Flood of Property Tax Appeals Expected Again — Relief in Sight?
Recent newspaper articles have highlighted the need for property tax reform in New Jersey. An article in the Asbury Park Press discussed whether property tax relief enacted by the government had been successful, while another article in the Hudson Reporter focused on what taxpayers can do to appeal their property taxes.
Asbury Park Press Senior Political Columnist Bob Ingle offered the following analysis of New Jersey’s 4% property tax cap:
“How well did Corzine’s 4 percent cap on property taxes work? The Star-Ledger examined the data and found nearly a third of the state’s 566 municipalities went beyond the cap with the state’s permission last year. Many, the paper said, could show the town was almost dysfunctional. Of 33 school districts wanting to exceed the limit, 25 were approved. Senate President Steve Sweeney told the publication it’s time for a second look at waivers. He said, “It really comes down to, ‘Yes, we know you want lower taxes, but lower taxes can’t come with the amount of government that we have.’” That’s the essence, isn’t it? If you want bloated, almost dysfunctional government, you have to pay for it. If you want lower taxes, you have to settle for less or insist on a lot of efficiency. Why put in a cap then let a third of the municipalities exceed it?”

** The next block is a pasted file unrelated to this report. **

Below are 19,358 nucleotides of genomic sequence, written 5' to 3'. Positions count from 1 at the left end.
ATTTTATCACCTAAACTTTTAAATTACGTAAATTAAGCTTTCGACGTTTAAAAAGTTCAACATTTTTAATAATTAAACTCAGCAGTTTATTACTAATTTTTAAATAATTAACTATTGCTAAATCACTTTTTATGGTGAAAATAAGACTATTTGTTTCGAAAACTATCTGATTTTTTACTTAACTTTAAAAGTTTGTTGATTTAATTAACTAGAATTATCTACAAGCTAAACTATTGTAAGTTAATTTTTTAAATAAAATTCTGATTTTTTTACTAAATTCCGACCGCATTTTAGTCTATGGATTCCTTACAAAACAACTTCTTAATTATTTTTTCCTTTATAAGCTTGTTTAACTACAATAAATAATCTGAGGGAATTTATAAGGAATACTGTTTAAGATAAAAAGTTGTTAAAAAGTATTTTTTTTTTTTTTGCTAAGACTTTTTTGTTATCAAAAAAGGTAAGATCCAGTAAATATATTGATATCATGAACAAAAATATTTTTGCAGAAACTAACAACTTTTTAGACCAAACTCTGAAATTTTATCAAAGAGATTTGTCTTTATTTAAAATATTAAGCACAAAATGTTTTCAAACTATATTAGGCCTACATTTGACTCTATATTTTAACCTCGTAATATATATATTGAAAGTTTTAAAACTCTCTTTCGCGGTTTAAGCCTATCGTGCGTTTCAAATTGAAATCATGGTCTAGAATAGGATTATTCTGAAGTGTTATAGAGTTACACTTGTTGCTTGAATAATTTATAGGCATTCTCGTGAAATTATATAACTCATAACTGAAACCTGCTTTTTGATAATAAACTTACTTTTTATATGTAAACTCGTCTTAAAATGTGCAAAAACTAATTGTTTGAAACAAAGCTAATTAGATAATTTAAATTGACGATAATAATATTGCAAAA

A copy of Bob Ingle’s article may be found here.
The Hudson Reporter article stated that state and local governments are bracing for another flood of property tax appeals as property values continue to decline. The article also notes that municipalities are concerned because a decrease in tax assessments also means a decrease in revenue.
A copy of the Hudson Reporter article can be found here.
For information concerning property tax appeals, visit McKirdy & Riskin’s Property Tax Law Blog.